viewtopic.php?f=10&t=107205&newpost=1557543

Best wishes.
Taylor
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Re: New book available. Get yours FREE Dec 22 & 23

Postby Barry Barnitz » Tue Dec 18, 2012 4:23 pm

Hi Taylor & Steve:

Taylor, we have added your latest gem to our wiki page :Taylor Larimore's Investment Gems - Bogleheads

Steve: We have created a page for you in the wiki, along with other boglehead authors: Steve Schullo - Bogleheads

regards
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Re: New book available. Get yours FREE Dec 22 & 23

Postby Cuzz35 » Tue Dec 18, 2012 4:58 pm

Thanks! I am going to send a copy to my parents and hope something sticks.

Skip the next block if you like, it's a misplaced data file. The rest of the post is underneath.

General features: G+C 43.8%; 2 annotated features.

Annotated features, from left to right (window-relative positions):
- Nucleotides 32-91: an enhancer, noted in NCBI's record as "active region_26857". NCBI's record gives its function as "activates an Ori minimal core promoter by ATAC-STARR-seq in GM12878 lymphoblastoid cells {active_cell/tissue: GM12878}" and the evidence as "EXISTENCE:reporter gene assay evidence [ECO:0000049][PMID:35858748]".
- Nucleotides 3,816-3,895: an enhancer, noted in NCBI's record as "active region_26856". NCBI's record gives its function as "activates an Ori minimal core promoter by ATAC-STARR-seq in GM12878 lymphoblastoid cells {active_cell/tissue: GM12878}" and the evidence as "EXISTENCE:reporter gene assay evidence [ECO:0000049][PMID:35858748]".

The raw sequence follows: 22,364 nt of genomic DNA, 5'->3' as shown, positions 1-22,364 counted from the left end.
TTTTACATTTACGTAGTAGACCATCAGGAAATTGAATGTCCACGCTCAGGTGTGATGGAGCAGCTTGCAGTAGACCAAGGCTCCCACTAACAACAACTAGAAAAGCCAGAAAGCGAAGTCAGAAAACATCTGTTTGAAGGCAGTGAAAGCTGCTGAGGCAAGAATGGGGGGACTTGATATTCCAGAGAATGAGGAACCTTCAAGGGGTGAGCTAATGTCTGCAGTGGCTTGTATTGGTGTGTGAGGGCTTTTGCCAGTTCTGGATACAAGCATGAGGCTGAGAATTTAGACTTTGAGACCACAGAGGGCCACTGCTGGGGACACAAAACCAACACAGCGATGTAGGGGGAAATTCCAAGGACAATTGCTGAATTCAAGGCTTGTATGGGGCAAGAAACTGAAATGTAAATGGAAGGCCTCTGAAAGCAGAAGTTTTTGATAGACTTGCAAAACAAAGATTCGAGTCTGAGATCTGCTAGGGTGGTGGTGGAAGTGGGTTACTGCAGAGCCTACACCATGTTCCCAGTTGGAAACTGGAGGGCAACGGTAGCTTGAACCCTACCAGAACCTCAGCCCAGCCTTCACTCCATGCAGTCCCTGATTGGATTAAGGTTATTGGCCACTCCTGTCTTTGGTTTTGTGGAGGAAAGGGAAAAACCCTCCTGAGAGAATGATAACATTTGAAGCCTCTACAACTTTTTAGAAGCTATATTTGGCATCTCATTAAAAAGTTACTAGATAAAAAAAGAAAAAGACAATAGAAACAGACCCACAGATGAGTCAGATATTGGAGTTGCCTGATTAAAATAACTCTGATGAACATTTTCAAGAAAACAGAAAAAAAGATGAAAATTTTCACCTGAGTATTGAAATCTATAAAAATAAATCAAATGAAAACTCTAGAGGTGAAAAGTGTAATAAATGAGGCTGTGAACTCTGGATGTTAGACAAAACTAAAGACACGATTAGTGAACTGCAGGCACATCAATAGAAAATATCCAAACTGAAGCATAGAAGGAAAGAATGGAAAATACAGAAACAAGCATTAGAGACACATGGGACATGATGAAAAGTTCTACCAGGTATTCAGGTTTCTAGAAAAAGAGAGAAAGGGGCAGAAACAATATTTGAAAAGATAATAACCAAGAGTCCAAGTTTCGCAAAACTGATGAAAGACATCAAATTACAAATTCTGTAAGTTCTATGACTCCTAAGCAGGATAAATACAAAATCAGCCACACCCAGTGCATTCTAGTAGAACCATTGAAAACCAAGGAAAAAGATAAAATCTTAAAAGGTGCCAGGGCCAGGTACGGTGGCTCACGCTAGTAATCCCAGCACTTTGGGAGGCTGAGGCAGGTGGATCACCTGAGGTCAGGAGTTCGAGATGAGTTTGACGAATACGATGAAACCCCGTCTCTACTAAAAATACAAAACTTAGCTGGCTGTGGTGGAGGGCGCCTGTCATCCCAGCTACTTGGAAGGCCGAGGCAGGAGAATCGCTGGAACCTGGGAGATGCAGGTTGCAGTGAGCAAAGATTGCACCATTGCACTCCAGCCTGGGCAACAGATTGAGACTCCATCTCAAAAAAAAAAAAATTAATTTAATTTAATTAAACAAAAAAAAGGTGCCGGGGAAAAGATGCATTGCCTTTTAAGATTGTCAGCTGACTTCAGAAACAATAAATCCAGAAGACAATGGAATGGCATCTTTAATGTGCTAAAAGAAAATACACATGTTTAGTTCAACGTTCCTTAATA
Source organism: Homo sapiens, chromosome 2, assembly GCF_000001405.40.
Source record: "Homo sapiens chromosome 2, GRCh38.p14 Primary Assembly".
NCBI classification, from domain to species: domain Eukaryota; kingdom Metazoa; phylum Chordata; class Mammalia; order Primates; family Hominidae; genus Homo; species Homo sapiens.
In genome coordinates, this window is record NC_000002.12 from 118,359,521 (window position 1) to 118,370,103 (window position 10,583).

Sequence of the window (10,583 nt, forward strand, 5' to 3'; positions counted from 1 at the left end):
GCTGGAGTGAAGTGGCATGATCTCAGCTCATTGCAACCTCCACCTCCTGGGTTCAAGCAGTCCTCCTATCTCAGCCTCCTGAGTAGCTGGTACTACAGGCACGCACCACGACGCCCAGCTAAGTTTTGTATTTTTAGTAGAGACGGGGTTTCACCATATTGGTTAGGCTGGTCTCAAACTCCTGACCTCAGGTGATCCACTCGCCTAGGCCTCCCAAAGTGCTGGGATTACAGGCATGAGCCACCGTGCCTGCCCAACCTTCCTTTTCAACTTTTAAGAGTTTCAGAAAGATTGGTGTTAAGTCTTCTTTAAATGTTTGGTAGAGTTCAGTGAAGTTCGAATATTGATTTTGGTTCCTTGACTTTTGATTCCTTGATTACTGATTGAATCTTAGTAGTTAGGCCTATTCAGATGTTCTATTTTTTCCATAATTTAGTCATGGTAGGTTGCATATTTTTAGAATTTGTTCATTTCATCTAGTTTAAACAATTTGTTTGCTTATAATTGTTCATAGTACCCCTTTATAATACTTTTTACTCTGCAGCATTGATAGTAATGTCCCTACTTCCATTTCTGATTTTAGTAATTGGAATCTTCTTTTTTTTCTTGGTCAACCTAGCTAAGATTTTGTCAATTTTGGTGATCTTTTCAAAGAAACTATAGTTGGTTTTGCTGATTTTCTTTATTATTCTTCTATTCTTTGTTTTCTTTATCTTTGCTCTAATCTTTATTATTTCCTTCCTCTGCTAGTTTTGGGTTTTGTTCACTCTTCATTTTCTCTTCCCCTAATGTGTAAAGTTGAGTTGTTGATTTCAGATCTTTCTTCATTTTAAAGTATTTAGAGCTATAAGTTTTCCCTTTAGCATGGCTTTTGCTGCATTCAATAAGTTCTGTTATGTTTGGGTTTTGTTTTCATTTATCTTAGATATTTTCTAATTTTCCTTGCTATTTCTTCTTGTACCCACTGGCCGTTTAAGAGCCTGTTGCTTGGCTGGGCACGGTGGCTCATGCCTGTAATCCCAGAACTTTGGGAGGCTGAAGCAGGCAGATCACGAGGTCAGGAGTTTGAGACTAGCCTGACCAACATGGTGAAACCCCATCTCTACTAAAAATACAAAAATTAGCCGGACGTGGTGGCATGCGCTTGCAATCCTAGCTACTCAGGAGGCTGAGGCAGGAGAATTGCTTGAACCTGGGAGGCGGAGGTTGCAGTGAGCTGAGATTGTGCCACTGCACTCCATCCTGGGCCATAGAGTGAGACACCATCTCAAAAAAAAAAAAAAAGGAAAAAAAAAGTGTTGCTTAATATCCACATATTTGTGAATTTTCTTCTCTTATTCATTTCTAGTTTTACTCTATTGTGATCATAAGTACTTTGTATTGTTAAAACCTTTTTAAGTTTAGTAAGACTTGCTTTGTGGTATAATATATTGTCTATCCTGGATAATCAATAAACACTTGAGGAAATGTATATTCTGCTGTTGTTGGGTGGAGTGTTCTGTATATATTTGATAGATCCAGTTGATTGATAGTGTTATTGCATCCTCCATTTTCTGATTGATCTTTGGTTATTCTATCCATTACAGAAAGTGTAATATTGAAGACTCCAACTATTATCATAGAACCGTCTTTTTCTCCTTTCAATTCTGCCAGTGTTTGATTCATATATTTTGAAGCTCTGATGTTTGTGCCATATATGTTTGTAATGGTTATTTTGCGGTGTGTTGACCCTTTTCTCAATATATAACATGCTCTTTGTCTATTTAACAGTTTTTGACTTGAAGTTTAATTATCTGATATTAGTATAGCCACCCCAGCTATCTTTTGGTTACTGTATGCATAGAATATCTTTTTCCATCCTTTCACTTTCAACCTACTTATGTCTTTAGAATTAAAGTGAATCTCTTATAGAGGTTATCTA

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Re: New book available. Get yours FREE Dec 22 & 23

Postby bogleblitz » Tue Dec 18, 2012 5:33 pm

I'm 35, should I still read this book? I already read john bogle's common sense investing and bogleheads guide to investing.
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Re: New book available. Get yours FREE Dec 22 & 23

Postby chaz » Tue Dec 18, 2012 5:46 pm

bogleblitz wrote:I'm 35, should I still read this book? I already read john bogle's common sense investing and bogleheads guide to investing.

Yes, might help guide you.
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How many investment books are necessary to read?

Postby Taylor Larimore » Tue Dec 18, 2012 6:06 pm

bogleblitz wrote:I'm 35, should I still read this book? I already read john bogle's common sense investing and bogleheads guide to investing.